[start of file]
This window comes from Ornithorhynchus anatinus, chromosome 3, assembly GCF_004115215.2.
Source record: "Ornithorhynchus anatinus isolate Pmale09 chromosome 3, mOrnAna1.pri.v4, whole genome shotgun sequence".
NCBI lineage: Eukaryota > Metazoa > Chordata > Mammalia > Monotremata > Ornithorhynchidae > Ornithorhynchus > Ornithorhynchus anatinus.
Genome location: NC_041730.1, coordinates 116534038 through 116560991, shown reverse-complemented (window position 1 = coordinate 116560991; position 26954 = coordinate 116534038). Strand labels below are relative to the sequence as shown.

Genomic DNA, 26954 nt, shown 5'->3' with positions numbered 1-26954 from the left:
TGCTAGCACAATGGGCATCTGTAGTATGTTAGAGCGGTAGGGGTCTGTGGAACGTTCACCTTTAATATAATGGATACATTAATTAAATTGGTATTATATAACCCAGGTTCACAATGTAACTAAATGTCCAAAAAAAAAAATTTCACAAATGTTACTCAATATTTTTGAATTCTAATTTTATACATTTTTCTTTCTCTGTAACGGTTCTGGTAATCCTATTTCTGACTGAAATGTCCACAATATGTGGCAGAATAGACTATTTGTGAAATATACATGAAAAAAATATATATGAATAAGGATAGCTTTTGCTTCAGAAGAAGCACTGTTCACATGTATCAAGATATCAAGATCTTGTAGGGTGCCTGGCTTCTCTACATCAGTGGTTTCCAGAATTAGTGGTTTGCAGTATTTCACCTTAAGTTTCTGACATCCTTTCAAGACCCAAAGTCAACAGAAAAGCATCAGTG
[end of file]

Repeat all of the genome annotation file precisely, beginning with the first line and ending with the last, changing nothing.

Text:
This window comes from Ornithorhynchus anatinus, chromosome 3, assembly GCF_004115215.2.
Source record: "Ornithorhynchus anatinus isolate Pmale09 chromosome 3, mOrnAna1.pri.v4, whole genome shotgun sequence".
NCBI lineage: Eukaryota > Metazoa > Chordata > Mammalia > Monotremata > Ornithorhynchidae > Ornithorhynchus > Ornithorhynchus anatinus.
Genome location: NC_041730.1, coordinates 116534038 through 116560991, shown reverse-complemented (window position 1 = coordinate 116560991; position 26954 = coordinate 116534038). Strand labels below are relative to the sequence as shown.

Genomic DNA, 26954 nt, shown 5'->3' with positions numbered 1-26954 from the left:
TGCTAGCACAATGGGCATCTGTAGTATGTTAGAGCGGTAGGGGTCTGTGGAACGTTCACCTTTAATATAATGGATACATTAATTAAATTGGTATTATATAACCCAGGTTCACAATGTAACTAAATGTCCAAAAAAAAAAATTTCACAAATGTTACTCAATATTTTTGAATTCTAATTTTATACATTTTTCTTTCTCTGTAACGGTTCTGGTAATCCTATTTCTGACTGAAATGTCCACAATATGTGGCAGAATAGACTATTTGTGAAATATACATGAAAAAAATATATATGAATAAGGATAGCTTTTGCTTCAGAAGAAGCACTGTTCACATGTATCAAGATATCAAGATCTTGTAGGGTGCCTGGCTTCTCTACATCAGTGGTTTCCAGAATTAGTGGTTTGCAGTATTTCACCTTAAGTTTCTGACATCCTTTCAAGACCCAAAGTCAACAGAAAAGCATCAGTG